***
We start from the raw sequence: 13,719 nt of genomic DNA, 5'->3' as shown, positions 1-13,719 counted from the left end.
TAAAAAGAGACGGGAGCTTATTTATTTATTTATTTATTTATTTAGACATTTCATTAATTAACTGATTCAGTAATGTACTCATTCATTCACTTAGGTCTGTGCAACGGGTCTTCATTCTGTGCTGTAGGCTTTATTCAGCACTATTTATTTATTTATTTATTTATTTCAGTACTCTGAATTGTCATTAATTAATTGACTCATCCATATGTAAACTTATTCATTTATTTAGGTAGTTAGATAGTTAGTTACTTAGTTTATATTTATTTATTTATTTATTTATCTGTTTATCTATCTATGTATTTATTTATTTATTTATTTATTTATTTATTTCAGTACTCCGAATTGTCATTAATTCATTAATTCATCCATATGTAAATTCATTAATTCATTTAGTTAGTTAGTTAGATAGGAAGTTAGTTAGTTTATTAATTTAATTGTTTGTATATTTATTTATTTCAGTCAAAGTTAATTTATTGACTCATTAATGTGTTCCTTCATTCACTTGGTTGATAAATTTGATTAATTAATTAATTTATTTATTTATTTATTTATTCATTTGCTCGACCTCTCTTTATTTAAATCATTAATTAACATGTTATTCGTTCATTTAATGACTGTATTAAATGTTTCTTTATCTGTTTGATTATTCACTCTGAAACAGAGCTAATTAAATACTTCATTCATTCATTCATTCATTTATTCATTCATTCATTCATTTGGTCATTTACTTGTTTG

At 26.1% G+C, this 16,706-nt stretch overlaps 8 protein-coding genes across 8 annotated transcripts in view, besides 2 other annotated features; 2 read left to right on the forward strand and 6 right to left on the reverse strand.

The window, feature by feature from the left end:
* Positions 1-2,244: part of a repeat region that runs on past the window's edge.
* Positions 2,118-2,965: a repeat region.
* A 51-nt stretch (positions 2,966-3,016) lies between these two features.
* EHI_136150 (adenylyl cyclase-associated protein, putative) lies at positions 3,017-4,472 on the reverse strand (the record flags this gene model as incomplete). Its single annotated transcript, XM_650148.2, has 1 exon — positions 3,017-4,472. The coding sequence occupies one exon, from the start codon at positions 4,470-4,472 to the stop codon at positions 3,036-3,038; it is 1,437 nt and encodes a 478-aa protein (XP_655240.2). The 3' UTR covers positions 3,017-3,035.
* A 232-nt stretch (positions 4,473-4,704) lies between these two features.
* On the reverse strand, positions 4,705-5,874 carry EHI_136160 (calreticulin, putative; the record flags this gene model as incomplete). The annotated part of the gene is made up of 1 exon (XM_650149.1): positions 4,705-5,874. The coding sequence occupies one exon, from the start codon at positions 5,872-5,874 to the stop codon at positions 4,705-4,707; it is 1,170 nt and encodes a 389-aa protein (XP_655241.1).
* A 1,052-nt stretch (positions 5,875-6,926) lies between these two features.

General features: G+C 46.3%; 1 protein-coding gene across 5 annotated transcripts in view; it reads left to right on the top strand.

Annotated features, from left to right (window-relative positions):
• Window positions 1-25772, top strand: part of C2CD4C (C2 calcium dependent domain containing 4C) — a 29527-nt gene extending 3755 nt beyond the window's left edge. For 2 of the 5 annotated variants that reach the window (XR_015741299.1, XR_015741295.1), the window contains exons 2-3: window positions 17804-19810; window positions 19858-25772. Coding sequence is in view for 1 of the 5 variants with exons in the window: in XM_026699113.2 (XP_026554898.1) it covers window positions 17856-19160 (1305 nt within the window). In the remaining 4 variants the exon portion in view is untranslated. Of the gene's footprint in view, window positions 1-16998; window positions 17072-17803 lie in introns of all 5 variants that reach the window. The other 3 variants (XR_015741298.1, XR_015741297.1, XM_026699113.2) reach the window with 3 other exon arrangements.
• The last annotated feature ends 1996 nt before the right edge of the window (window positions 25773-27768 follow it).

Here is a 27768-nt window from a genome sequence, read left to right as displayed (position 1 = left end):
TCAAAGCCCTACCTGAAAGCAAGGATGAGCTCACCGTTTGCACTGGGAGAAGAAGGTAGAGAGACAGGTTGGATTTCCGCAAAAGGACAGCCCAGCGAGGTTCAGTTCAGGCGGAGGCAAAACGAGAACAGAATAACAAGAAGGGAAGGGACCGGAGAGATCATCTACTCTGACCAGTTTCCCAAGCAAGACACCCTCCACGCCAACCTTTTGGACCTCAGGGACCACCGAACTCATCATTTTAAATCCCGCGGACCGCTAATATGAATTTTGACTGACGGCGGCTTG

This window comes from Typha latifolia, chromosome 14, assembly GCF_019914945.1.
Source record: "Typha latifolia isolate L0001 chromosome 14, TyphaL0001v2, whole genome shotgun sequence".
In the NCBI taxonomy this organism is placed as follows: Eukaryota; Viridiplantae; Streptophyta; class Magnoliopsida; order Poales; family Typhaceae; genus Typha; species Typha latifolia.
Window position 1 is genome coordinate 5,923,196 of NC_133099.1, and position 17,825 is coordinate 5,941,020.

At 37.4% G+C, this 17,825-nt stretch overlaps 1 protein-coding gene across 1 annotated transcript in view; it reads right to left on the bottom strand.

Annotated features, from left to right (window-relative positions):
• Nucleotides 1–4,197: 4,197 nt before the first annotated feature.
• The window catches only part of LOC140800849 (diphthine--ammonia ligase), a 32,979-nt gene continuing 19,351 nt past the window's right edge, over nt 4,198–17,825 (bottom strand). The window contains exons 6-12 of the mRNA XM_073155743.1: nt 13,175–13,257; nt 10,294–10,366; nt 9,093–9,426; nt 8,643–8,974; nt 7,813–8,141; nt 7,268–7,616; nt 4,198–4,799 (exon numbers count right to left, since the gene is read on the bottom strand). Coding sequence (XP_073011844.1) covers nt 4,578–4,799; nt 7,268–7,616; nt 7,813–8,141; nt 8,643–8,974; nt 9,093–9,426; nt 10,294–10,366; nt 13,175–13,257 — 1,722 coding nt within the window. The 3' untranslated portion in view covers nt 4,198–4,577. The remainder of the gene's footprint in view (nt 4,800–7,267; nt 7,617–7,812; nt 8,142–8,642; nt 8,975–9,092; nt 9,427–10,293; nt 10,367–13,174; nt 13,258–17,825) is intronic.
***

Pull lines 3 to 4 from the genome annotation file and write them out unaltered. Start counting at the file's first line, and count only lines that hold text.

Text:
At 26.1% G+C, this 16,706-nt stretch overlaps 8 protein-coding genes across 8 annotated transcripts in view, besides 2 other annotated features; 2 read left to right on the forward strand and 6 right to left on the reverse strand.

The window, feature by feature from the left end: